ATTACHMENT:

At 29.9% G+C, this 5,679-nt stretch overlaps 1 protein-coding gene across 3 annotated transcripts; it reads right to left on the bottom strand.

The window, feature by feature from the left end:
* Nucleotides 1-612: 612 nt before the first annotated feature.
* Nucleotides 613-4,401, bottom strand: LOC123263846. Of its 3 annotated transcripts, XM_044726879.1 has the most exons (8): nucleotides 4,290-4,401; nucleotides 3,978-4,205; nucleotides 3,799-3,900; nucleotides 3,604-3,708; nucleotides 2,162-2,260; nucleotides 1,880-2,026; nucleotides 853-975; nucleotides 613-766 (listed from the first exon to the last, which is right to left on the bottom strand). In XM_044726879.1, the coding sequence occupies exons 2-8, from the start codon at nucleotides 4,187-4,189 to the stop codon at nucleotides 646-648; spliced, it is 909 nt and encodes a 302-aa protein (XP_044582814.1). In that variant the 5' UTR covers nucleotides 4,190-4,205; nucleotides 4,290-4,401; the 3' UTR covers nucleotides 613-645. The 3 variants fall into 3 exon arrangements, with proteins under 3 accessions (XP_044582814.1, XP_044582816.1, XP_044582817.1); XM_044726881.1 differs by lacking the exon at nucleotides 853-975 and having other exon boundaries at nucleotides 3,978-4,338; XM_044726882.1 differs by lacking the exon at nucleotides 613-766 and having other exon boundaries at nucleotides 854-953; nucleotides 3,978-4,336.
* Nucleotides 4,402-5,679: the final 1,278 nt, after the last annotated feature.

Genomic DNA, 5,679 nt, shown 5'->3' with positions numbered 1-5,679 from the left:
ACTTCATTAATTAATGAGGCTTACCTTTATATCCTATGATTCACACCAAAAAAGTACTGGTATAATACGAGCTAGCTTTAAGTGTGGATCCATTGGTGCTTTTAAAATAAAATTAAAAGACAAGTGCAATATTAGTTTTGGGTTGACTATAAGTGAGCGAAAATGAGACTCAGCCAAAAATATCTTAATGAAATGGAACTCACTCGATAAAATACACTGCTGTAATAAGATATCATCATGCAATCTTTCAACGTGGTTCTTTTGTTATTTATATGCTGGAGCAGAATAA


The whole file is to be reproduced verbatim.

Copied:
At 29.9% G+C, this 5,679-nt stretch overlaps 1 protein-coding gene across 3 annotated transcripts; it reads right to left on the bottom strand.

The window, feature by feature from the left end:
* Nucleotides 1-612: 612 nt before the first annotated feature.
* Nucleotides 613-4,401, bottom strand: LOC123263846. Of its 3 annotated transcripts, XM_044726879.1 has the most exons (8): nucleotides 4,290-4,401; nucleotides 3,978-4,205; nucleotides 3,799-3,900; nucleotides 3,604-3,708; nucleotides 2,162-2,260; nucleotides 1,880-2,026; nucleotides 853-975; nucleotides 613-766 (listed from the first exon to the last, which is right to left on the bottom strand). In XM_044726879.1, the coding sequence occupies exons 2-8, from the start codon at nucleotides 4,187-4,189 to the stop codon at nucleotides 646-648; spliced, it is 909 nt and encodes a 302-aa protein (XP_044582814.1). In that variant the 5' UTR covers nucleotides 4,190-4,205; nucleotides 4,290-4,401; the 3' UTR covers nucleotides 613-645. The 3 variants fall into 3 exon arrangements, with proteins under 3 accessions (XP_044582814.1, XP_044582816.1, XP_044582817.1); XM_044726881.1 differs by lacking the exon at nucleotides 853-975 and having other exon boundaries at nucleotides 3,978-4,338; XM_044726882.1 differs by lacking the exon at nucleotides 613-766 and having other exon boundaries at nucleotides 854-953; nucleotides 3,978-4,336.
* Nucleotides 4,402-5,679: the final 1,278 nt, after the last annotated feature.

Genomic DNA, 5,679 nt, shown 5'->3' with positions numbered 1-5,679 from the left:
ACTTCATTAATTAATGAGGCTTACCTTTATATCCTATGATTCACACCAAAAAAGTACTGGTATAATACGAGCTAGCTTTAAGTGTGGATCCATTGGTGCTTTTAAAATAAAATTAAAAGACAAGTGCAATATTAGTTTTGGGTTGACTATAAGTGAGCGAAAATGAGACTCAGCCAAAAATATCTTAATGAAATGGAACTCACTCGATAAAATACACTGCTGTAATAAGATATCATCATGCAATCTTTCAACGTGGTTCTTTTGTTATTTATATGCTGGAGCAGAATAA